LBPSB uses fail policy as last option for students

“We take a team approach for at risk students so failure is rare in our system.”

By Kevin Woodhouse

Mario Mazzarelli has been an educator for the last 30 years and within the last six, has moved away from the classroom to work as a consultant at the LBPSB on education and evaluation. To get a better understanding of the Lester B. Pearson School Board’s policy on holding students back who do not complete the academic requirements of moving on to the next grade level.

“The board does have a fail policy,” Mazzarelli told The Suburban. “We take a team approach for at risk students so failure is rare in our system.”

Mazzarelli is referring to the board’s process of identifying at risk students and, if need be, placing them on an Individual Education Plan (IEP) “to help the student with his or her needs to succeed. We take a team approach with the school’s resource department and bring in experts such as the teacher, special needs consultants and child psychologists so that we can determine what can be done to help with a student’s particular learning disability.”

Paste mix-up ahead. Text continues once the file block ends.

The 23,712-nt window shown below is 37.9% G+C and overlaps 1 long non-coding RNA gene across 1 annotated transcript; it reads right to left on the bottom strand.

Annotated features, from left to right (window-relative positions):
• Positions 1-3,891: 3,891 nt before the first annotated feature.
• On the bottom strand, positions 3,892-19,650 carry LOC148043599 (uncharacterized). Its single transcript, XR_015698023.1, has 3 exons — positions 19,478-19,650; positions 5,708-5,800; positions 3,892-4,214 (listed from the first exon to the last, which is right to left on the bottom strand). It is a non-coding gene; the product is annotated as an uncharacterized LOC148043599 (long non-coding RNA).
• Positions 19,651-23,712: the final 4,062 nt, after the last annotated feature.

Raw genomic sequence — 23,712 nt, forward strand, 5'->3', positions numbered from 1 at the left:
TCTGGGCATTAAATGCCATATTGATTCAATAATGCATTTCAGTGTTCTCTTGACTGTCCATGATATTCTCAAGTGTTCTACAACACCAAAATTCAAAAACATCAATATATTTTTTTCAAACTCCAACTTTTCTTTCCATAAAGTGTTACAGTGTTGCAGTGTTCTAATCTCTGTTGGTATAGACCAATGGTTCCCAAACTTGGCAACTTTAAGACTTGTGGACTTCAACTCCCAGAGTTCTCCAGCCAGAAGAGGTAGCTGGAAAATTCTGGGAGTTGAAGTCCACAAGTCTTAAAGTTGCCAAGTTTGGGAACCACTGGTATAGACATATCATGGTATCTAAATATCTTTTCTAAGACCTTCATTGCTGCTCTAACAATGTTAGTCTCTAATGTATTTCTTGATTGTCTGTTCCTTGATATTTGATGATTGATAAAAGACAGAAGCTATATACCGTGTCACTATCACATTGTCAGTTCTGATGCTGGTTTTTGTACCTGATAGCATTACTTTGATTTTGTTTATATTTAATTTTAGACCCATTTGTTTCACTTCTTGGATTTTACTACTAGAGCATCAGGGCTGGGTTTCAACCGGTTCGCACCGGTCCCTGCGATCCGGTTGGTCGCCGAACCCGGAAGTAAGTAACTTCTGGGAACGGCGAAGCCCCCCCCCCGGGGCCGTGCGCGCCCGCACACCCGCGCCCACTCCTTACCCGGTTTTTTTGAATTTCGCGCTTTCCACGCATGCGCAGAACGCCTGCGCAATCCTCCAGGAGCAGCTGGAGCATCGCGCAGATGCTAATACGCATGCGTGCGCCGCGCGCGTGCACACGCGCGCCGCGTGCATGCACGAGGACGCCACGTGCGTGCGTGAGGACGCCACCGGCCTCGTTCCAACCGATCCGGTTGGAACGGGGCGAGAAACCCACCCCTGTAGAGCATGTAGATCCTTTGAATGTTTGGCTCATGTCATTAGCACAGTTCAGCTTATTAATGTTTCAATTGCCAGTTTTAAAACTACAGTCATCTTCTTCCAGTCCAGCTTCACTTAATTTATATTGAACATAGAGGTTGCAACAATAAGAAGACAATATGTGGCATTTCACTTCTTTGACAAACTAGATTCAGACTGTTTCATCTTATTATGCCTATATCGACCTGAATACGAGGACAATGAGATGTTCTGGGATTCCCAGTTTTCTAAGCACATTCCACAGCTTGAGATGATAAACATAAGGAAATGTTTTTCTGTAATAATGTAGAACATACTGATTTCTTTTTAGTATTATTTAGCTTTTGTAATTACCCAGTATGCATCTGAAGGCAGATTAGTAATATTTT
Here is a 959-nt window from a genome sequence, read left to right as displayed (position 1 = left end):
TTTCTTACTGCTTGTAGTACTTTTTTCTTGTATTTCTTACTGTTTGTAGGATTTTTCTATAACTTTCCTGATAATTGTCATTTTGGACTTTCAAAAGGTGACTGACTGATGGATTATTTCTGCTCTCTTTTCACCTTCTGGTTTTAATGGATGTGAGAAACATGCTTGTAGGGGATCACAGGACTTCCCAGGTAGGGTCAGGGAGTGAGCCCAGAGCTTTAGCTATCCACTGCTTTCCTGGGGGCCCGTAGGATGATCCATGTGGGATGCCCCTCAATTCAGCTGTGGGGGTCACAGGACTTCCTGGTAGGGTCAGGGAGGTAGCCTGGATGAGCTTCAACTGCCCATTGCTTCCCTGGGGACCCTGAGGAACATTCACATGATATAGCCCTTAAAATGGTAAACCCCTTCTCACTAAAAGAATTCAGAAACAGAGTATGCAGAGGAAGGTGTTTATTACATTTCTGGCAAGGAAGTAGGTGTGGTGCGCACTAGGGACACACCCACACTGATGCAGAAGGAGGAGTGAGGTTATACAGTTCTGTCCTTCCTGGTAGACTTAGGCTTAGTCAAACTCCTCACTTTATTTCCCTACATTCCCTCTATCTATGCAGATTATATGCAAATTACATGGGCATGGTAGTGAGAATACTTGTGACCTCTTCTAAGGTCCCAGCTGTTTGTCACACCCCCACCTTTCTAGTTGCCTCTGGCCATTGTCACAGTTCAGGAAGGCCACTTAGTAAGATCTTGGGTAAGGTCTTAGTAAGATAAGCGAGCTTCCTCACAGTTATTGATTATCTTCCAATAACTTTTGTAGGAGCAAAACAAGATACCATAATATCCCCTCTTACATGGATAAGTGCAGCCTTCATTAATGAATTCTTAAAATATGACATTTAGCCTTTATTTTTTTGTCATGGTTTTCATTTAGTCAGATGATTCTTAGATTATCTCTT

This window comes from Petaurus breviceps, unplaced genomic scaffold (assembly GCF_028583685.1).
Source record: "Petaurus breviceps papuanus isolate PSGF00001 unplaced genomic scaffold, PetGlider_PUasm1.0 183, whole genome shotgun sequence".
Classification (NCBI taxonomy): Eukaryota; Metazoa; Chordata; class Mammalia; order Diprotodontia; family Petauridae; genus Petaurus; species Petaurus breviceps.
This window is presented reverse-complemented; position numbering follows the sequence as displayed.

The board also offers the at risk students with “support services that are not just in the academic realm such as emotional support through the resource department or through the use of planning room technicians who can work with the student on a one to one setting,” Mazzarelli said.

Another measure that the board has in place for students who did not make the academic cut for a course can “be recommended for summer school to try and bridge the missing learning gaps as most summer programs run for two or three weeks. If the student is successful in summer school, then they can be promoted but if they are urged to go to summer school but refuse, they could be held back in for that class.”

Mazzarelli was pleased to note that in the board, “our failure rate is relatively low as we have a high 80 percentile for graduating students.”

For students who “are really struggling and are at risk to not achieve their high school leaving certificate, another option is a work oriented training pathway, such as vocational training, that the student can take after grade nine.

“For some kids, academic success might not be possible but we try to integrate the students with the other students in class so we can set individual goals for them down the line,” said Mazzarelli.

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